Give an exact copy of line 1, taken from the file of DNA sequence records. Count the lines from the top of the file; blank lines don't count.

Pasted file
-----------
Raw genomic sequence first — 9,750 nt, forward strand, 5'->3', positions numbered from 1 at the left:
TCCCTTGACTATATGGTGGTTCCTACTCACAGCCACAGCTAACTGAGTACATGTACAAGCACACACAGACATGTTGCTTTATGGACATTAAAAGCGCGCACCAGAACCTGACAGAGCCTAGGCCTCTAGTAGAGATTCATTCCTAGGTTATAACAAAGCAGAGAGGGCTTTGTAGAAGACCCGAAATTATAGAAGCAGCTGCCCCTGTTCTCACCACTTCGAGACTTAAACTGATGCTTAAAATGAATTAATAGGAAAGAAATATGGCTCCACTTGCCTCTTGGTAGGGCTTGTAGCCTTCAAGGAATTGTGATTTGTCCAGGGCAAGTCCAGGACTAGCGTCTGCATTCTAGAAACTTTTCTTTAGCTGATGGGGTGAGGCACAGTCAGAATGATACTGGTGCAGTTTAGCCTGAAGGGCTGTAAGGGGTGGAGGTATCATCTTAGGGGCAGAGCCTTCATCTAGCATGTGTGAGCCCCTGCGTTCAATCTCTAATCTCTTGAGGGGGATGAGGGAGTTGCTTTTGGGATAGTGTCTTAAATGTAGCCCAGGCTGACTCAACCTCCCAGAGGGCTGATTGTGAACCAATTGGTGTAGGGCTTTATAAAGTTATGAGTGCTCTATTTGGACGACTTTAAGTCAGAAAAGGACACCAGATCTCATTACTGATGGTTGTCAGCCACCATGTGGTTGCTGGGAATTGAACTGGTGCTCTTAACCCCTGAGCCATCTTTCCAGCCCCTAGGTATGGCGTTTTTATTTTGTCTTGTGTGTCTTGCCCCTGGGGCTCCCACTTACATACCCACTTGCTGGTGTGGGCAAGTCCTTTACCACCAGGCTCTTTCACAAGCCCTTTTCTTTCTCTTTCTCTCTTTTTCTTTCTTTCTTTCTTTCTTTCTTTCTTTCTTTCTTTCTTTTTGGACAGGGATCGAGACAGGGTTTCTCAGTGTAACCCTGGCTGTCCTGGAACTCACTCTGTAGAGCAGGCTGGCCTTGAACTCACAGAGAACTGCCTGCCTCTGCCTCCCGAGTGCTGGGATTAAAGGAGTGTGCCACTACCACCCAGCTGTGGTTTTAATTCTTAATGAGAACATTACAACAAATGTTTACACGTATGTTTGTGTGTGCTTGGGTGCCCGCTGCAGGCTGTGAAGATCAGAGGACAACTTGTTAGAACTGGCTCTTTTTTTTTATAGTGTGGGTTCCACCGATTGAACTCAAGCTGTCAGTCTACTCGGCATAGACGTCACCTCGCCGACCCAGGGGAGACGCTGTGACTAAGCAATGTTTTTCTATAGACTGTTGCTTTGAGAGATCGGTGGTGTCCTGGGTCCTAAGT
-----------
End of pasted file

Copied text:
Raw genomic sequence first — 9,750 nt, forward strand, 5'->3', positions numbered from 1 at the left: